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The Lambert-shot footage isn’t much better either. When Condor reaches Hong Kong, he meets up with Yellow Bird (played by Christine Redmen, a cute Jewish girl who seems to be having a great time on-set even if no one else is). She asks “is the Condor hungry?” and he replies “The Condor wants to hear the Yellow Bird sing” which – for all this film’s other flaws – is a great passcode and would probably work as a pick-up line too (100% guaranteed to hook a winner at a Filmark fan convention!). Together they realise that the head ninja in charge of evil (whom I think is tied somehow to Tiger Wong) is a guy called Morris, who served with Condor back in ‘Nam. This is a fairly routine Filmark style twist and most of the fighting it causes is weak too, scrappy and rushed. There’s very little ninjoid bang for your bokken.

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That is until… the final 10 minutes! (Although, as I say, these are missing from the Ninja Empire version…)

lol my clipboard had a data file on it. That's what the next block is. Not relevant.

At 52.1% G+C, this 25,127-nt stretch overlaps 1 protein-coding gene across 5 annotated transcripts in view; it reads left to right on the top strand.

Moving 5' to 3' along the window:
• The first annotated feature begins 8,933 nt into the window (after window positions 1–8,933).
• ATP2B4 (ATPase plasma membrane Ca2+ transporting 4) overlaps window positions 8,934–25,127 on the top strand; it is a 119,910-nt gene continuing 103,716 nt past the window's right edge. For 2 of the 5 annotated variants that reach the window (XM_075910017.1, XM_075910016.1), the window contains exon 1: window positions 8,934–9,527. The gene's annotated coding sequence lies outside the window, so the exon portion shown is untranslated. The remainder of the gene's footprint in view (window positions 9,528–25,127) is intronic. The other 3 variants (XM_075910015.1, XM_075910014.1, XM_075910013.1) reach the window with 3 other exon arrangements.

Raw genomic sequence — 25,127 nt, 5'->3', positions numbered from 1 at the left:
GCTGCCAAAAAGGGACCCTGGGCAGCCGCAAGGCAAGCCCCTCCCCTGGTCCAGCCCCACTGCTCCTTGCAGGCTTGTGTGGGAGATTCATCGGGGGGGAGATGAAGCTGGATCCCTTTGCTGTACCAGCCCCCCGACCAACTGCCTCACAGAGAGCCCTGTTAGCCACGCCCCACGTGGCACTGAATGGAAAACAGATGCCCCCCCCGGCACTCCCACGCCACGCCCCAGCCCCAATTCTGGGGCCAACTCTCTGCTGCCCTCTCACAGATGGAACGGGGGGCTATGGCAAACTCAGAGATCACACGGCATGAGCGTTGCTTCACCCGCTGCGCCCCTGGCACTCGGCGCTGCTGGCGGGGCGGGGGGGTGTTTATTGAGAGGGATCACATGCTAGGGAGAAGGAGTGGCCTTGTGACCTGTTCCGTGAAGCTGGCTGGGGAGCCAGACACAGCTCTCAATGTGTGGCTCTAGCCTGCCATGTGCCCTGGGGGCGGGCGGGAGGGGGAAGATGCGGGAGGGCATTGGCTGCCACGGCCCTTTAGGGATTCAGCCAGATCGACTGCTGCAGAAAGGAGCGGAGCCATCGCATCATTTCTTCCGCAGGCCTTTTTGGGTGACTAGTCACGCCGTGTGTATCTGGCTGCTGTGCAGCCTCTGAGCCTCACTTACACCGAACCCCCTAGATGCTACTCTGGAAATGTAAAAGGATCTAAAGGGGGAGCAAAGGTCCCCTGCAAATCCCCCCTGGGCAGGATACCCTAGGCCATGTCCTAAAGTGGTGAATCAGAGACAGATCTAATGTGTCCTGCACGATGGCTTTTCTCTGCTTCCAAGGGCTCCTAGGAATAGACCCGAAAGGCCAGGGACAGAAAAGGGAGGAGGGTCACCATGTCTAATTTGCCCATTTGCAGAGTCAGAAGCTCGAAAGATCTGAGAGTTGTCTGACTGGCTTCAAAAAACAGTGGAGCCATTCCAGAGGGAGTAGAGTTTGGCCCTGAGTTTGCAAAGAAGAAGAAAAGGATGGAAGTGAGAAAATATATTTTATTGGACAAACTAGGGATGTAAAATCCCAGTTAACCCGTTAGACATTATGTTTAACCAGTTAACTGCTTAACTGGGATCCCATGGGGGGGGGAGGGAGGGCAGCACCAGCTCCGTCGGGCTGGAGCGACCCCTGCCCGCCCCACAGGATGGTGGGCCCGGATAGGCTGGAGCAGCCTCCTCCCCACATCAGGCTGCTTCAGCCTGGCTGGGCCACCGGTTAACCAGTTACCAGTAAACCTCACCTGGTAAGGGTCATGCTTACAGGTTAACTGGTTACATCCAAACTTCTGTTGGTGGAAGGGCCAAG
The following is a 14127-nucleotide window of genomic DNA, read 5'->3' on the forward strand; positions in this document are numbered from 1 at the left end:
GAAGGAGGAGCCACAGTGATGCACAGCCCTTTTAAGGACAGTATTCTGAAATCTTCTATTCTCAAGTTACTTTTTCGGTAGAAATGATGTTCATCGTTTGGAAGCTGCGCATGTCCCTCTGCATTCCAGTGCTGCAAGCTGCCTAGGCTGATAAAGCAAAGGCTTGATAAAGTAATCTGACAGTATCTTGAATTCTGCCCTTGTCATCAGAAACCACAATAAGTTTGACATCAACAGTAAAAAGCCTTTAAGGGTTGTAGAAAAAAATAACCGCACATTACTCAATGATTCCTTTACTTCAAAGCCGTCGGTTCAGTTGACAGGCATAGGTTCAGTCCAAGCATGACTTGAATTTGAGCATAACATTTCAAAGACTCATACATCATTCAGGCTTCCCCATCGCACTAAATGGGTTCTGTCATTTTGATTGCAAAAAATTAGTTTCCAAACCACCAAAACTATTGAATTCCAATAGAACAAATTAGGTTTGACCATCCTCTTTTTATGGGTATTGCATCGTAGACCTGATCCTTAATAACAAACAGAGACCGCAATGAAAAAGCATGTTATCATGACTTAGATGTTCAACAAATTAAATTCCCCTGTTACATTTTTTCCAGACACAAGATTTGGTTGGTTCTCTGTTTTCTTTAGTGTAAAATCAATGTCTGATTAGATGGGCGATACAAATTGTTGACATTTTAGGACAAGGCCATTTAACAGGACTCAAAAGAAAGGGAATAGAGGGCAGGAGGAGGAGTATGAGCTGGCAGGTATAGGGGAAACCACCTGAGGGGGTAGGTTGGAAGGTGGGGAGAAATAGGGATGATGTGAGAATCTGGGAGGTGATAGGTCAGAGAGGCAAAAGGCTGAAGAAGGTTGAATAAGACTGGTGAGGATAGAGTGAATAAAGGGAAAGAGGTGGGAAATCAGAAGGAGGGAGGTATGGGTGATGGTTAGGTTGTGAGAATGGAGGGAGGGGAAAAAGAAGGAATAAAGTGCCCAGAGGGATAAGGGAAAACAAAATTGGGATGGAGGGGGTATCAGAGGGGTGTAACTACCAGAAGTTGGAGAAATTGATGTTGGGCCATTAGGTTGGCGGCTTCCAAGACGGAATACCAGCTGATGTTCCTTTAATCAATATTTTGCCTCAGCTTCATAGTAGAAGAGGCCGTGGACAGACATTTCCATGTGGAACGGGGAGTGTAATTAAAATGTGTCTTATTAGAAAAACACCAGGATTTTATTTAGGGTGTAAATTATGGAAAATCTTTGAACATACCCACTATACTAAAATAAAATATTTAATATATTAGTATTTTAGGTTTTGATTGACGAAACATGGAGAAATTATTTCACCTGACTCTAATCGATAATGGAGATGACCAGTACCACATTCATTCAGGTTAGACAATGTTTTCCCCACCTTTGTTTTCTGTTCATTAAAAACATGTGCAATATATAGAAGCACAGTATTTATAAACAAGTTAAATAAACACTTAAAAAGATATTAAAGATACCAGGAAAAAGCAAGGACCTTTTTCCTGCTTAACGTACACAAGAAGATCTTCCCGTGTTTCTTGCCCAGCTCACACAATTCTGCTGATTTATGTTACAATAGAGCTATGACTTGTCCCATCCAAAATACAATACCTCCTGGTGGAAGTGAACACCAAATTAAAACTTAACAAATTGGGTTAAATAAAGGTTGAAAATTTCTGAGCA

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The final fight between Condor – dressed in camo – and Morris – in a white ninja suit – is full of daredevil nuttiness, all done while Yellow Bird looks on, trying not to laugh or get hit with anything. The use of unorthodox ninja weapons is impressive here as we get ninja bazookas (which trigger a ton of risky cheap pyro), dozens of metal frisbees and, ultimately, a classic pairing that reminds us of Filmark’s distant Shaw Brothers lineage: an iron umbrella versus a budget flying guillotine! Still, it’s hard to justify sitting through 78 minutes of Alan, Bert, Tiger Wong and their tedious gang squabbles just to get there. You might as well just watch a real Flying Guillotine film